About three hours after leaving him I got to take the long walk down to recovery to collect him. The nurse recognised me straight away. It took me a while to work out how she could know instantly that I was Dominic’s mother without ever having met me before. Eventually my eyes fell on a photo of myself and Roger, which, although slightly battered and distorted from having had sticky tape all over it, clearly showed myself and Roger grinning out at Dominic. She’d obviously been having a tour of his bed while he came around.
He was very unsettled and grouchy as I would expect from the anaesthetic. I started to look around for the epidural and couldn’t see it. In fact I couldn’t see any NCA (nurse controlled anaesthesia) either. Panic started rising immediately and alarm bells started ringing. One of my biggest fears in sending him down was that they would just have a look and do nothing else. I lifted his top and there were three laproscopic holes and nothing else. I asked the recovery nurse what the surgeon’s report was and she peered at it and said she couldn’t read the writing, but perhaps it said jejunostomy revision. My worries increased further when the nurse said the surgeon had given the ok to give pain relief down the jejunostomy and by this point I was just desperate to talk to someone who knew what had happened.
I had a long wait for the ward to be ready for him to return though in which time all the possibilities were whirling around. I spent a long time standing with the report within touching distance, but couldn’t bring myself to pick it up for fear of being challenged. It’s so silly really, it’s a document that states what someone did to my child, of course I should be able to read it, but I knew that the nurses should challenge me if they saw me and I wasn’t feeling brave enough for the confrontation.
Dominic woke up a little more and was most put out to find that he had a cannula in his foot and kept showing the nurse his picc line, obviously thinking that she had put it in mistakenly not realising that he already had access. Eventually, with lots of tears about everything and anything he got to come back to his room where he relaxed and the tears slowly stopped and he started working on picking the detested glue off all the wounds. I asked his ward nurse what the notes said, explaining why I was worried (I was told it would definitely be an open procedure). She had a better stab at interpreting them saying that they seemed to say that they fixed the bowel to correct volvulus (twisting of the bowel around itself). I immediately relaxed; it sounded like they had found a problem and then fixed it.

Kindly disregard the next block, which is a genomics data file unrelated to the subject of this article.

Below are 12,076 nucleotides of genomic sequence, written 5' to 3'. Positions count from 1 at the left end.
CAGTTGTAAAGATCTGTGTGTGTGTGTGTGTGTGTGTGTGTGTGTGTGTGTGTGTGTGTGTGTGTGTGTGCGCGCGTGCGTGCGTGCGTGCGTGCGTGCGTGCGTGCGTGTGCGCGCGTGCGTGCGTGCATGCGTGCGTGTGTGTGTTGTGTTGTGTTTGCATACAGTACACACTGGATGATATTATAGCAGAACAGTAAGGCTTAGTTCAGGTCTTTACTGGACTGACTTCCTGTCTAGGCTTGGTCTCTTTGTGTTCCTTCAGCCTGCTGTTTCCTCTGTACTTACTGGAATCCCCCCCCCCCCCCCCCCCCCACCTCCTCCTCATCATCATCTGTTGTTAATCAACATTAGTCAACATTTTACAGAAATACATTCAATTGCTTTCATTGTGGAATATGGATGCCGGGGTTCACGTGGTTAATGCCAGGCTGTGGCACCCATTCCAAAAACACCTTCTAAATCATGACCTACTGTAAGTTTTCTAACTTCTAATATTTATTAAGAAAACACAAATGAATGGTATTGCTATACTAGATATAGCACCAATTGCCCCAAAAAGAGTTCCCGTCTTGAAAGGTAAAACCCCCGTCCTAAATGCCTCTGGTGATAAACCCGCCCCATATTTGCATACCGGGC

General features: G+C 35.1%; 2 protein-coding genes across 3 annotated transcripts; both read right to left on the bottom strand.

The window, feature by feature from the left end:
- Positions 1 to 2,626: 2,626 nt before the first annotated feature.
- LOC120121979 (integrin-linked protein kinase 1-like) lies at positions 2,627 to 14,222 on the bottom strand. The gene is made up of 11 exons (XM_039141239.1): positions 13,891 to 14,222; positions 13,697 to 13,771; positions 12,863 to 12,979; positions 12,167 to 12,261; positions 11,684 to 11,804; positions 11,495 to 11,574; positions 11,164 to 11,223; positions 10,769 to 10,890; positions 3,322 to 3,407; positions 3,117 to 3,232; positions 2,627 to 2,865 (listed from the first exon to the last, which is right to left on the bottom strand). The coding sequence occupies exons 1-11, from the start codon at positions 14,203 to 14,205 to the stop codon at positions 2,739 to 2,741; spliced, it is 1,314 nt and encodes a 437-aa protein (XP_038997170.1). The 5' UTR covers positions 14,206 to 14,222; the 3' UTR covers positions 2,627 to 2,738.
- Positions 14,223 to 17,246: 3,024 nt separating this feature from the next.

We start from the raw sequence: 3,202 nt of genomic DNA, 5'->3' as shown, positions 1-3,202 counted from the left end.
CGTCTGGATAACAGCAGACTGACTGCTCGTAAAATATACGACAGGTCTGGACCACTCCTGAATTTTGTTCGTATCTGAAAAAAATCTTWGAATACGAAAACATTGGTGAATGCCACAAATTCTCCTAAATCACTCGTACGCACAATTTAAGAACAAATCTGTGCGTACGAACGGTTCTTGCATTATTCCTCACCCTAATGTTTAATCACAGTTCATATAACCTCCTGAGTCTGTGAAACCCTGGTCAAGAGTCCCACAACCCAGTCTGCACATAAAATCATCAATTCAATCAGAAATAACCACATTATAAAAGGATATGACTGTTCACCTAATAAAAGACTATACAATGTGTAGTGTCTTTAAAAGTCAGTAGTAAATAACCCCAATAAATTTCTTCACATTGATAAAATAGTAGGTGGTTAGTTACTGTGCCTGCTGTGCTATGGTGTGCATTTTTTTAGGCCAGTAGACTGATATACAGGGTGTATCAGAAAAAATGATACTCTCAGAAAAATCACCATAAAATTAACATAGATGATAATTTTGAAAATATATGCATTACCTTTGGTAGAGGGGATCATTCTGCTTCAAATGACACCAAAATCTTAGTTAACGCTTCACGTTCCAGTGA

Since he’s been on the ward he’s been very settled, and despite one long cry that his tubey hurt (which is what he said about the pain before) the pain killers seem to be doing their job.
Dominic’s registrar came and said something briefly and unhelpfully about a few stitches in the bowel and disappeared. Thankfully later on his lovely consultant came, feeling incredibly confident about his work (as he always does), and even more confident about restarting feeding (again as he always does). Most of his confidence comes from the fact that he found and area of the new feeding limb that they created out of Dominic’s bowel was very mobile, more so than it should be. This could very well have been twisting around on itself and cutting off the blood supply (causing the excruciating pain) and then untwisting again. The fix was as simple as sewing it to the abdominal wall. The fact that the bowel wasn’t handled should help with the recovery, as would the fact that they did it with the cameras. This is all positive, but does leave me a little nervous that perhaps something might have been missed. The consultant is however confident, although it is easy for him as a) he is a surgeon, and however lovely they are, they are always right and their surgery is always brilliant and b) he’s leaving the country tomorrow morning for 10 days so if Dominic’s body does something funky it’s someone else’s’ problem. Here’s hoping that just this once Dominic does things by the book.